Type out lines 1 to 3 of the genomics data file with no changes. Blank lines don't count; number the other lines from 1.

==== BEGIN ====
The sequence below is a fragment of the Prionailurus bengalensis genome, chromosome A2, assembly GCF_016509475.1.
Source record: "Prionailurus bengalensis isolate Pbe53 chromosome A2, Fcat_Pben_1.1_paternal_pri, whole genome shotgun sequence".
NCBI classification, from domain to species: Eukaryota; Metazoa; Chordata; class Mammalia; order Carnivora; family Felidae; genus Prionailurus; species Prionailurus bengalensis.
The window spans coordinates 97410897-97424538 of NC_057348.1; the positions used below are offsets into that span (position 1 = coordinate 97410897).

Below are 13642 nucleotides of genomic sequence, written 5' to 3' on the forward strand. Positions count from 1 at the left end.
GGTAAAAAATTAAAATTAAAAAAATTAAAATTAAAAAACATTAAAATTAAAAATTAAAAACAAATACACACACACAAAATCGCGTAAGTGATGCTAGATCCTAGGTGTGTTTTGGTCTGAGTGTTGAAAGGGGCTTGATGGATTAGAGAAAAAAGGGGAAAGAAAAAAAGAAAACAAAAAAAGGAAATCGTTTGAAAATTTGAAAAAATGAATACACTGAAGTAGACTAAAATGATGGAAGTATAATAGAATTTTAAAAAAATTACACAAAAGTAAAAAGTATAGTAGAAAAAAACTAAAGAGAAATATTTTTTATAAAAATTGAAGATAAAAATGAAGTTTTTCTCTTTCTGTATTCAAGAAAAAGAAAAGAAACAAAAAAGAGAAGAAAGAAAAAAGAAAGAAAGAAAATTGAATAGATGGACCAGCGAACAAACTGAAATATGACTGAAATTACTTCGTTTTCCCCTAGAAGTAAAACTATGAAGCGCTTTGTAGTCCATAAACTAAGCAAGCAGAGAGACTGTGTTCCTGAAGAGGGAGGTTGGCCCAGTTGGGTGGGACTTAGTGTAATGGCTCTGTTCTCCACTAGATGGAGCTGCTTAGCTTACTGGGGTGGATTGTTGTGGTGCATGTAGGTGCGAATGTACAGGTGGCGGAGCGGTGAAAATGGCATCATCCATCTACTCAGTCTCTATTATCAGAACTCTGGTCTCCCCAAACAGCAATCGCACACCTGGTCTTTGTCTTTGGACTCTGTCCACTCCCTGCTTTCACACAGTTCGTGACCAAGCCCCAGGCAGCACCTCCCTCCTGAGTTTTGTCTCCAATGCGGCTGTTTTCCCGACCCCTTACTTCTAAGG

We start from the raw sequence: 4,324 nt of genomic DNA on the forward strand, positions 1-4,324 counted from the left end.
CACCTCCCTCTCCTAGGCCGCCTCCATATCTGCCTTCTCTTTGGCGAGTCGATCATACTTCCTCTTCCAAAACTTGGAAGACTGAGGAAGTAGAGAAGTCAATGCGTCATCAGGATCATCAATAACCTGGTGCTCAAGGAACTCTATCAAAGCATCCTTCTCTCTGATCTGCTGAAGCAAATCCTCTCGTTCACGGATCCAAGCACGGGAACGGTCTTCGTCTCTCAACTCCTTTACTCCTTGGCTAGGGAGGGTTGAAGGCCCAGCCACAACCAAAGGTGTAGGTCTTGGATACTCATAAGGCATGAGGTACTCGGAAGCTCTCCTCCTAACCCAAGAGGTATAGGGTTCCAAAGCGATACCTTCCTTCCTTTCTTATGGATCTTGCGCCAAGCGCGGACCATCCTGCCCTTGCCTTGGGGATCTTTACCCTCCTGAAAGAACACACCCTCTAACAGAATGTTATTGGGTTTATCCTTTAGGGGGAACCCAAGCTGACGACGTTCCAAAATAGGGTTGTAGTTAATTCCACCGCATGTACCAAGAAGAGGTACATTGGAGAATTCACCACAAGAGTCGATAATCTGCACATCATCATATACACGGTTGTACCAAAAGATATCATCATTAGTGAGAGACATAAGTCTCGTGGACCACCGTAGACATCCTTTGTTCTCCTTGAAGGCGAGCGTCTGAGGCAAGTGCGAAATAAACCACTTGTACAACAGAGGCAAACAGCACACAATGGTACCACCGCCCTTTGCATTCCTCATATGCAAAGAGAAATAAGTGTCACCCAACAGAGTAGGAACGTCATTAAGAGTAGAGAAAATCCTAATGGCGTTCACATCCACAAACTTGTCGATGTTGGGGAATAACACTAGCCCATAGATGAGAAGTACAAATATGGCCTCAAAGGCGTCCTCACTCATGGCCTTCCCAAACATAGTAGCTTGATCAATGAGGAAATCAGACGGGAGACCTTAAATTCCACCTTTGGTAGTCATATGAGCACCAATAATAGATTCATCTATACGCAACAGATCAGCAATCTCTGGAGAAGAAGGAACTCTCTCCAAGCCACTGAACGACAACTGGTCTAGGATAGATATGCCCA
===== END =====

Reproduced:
The sequence below is a fragment of the Prionailurus bengalensis genome, chromosome A2, assembly GCF_016509475.1.
Source record: "Prionailurus bengalensis isolate Pbe53 chromosome A2, Fcat_Pben_1.1_paternal_pri, whole genome shotgun sequence".
NCBI classification, from domain to species: Eukaryota; Metazoa; Chordata; class Mammalia; order Carnivora; family Felidae; genus Prionailurus; species Prionailurus bengalensis.